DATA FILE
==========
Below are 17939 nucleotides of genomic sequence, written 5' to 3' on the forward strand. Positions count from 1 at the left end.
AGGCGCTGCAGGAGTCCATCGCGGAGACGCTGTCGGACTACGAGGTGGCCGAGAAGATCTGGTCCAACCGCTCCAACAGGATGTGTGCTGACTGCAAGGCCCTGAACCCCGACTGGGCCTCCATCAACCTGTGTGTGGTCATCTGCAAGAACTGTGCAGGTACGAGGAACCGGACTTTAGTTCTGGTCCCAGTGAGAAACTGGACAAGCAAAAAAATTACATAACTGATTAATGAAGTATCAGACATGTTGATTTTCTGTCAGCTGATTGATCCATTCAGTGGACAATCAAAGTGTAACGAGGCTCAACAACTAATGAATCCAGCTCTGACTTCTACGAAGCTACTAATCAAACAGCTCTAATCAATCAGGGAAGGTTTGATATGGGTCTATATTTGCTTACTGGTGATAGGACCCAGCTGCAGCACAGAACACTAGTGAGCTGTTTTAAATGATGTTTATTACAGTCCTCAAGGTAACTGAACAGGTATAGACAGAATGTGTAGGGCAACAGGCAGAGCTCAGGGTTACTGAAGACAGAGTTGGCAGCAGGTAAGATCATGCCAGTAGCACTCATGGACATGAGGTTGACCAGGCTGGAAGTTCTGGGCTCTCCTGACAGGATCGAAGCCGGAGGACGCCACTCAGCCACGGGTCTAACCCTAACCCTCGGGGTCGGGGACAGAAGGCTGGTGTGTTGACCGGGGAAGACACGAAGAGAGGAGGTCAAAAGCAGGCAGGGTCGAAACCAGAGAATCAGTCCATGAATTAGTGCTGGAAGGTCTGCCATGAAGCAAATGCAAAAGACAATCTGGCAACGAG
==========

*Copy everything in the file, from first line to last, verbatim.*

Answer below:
Below are 17939 nucleotides of genomic sequence, written 5' to 3' on the forward strand. Positions count from 1 at the left end.
AGGCGCTGCAGGAGTCCATCGCGGAGACGCTGTCGGACTACGAGGTGGCCGAGAAGATCTGGTCCAACCGCTCCAACAGGATGTGTGCTGACTGCAAGGCCCTGAACCCCGACTGGGCCTCCATCAACCTGTGTGTGGTCATCTGCAAGAACTGTGCAGGTACGAGGAACCGGACTTTAGTTCTGGTCCCAGTGAGAAACTGGACAAGCAAAAAAATTACATAACTGATTAATGAAGTATCAGACATGTTGATTTTCTGTCAGCTGATTGATCCATTCAGTGGACAATCAAAGTGTAACGAGGCTCAACAACTAATGAATCCAGCTCTGACTTCTACGAAGCTACTAATCAAACAGCTCTAATCAATCAGGGAAGGTTTGATATGGGTCTATATTTGCTTACTGGTGATAGGACCCAGCTGCAGCACAGAACACTAGTGAGCTGTTTTAAATGATGTTTATTACAGTCCTCAAGGTAACTGAACAGGTATAGACAGAATGTGTAGGGCAACAGGCAGAGCTCAGGGTTACTGAAGACAGAGTTGGCAGCAGGTAAGATCATGCCAGTAGCACTCATGGACATGAGGTTGACCAGGCTGGAAGTTCTGGGCTCTCCTGACAGGATCGAAGCCGGAGGACGCCACTCAGCCACGGGTCTAACCCTAACCCTCGGGGTCGGGGACAGAAGGCTGGTGTGTTGACCGGGGAAGACACGAAGAGAGGAGGTCAAAAGCAGGCAGGGTCGAAACCAGAGAATCAGTCCATGAATTAGTGCTGGAAGGTCTGCCATGAAGCAAATGCAAAAGACAATCTGGCAACGAG